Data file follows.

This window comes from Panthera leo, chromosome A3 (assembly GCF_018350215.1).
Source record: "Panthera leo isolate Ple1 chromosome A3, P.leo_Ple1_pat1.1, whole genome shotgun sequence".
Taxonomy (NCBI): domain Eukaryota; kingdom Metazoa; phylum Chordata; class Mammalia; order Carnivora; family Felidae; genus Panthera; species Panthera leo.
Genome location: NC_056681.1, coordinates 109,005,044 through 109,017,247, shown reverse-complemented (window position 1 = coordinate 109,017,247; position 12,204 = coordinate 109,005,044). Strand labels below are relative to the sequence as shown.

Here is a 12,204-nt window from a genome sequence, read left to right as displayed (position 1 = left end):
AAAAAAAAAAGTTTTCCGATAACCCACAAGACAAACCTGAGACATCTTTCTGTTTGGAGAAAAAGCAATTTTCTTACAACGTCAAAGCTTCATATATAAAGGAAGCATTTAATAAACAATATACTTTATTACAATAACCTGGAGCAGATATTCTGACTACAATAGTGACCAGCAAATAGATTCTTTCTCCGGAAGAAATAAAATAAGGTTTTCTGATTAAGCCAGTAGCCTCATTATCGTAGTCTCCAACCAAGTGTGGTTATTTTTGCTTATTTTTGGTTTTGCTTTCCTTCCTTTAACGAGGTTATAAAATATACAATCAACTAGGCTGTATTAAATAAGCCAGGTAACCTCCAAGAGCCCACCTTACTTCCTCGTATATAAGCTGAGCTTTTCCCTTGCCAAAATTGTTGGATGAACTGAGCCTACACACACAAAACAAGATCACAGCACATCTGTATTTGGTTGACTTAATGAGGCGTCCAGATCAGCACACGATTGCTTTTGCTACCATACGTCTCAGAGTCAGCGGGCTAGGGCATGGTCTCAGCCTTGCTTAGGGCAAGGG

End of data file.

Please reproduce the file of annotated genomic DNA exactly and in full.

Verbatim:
This window comes from Panthera leo, chromosome A3 (assembly GCF_018350215.1).
Source record: "Panthera leo isolate Ple1 chromosome A3, P.leo_Ple1_pat1.1, whole genome shotgun sequence".
Taxonomy (NCBI): domain Eukaryota; kingdom Metazoa; phylum Chordata; class Mammalia; order Carnivora; family Felidae; genus Panthera; species Panthera leo.
Genome location: NC_056681.1, coordinates 109,005,044 through 109,017,247, shown reverse-complemented (window position 1 = coordinate 109,017,247; position 12,204 = coordinate 109,005,044). Strand labels below are relative to the sequence as shown.

Here is a 12,204-nt window from a genome sequence, read left to right as displayed (position 1 = left end):
AAAAAAAAAAGTTTTCCGATAACCCACAAGACAAACCTGAGACATCTTTCTGTTTGGAGAAAAAGCAATTTTCTTACAACGTCAAAGCTTCATATATAAAGGAAGCATTTAATAAACAATATACTTTATTACAATAACCTGGAGCAGATATTCTGACTACAATAGTGACCAGCAAATAGATTCTTTCTCCGGAAGAAATAAAATAAGGTTTTCTGATTAAGCCAGTAGCCTCATTATCGTAGTCTCCAACCAAGTGTGGTTATTTTTGCTTATTTTTGGTTTTGCTTTCCTTCCTTTAACGAGGTTATAAAATATACAATCAACTAGGCTGTATTAAATAAGCCAGGTAACCTCCAAGAGCCCACCTTACTTCCTCGTATATAAGCTGAGCTTTTCCCTTGCCAAAATTGTTGGATGAACTGAGCCTACACACACAAAACAAGATCACAGCACATCTGTATTTGGTTGACTTAATGAGGCGTCCAGATCAGCACACGATTGCTTTTGCTACCATACGTCTCAGAGTCAGCGGGCTAGGGCATGGTCTCAGCCTTGCTTAGGGCAAGGG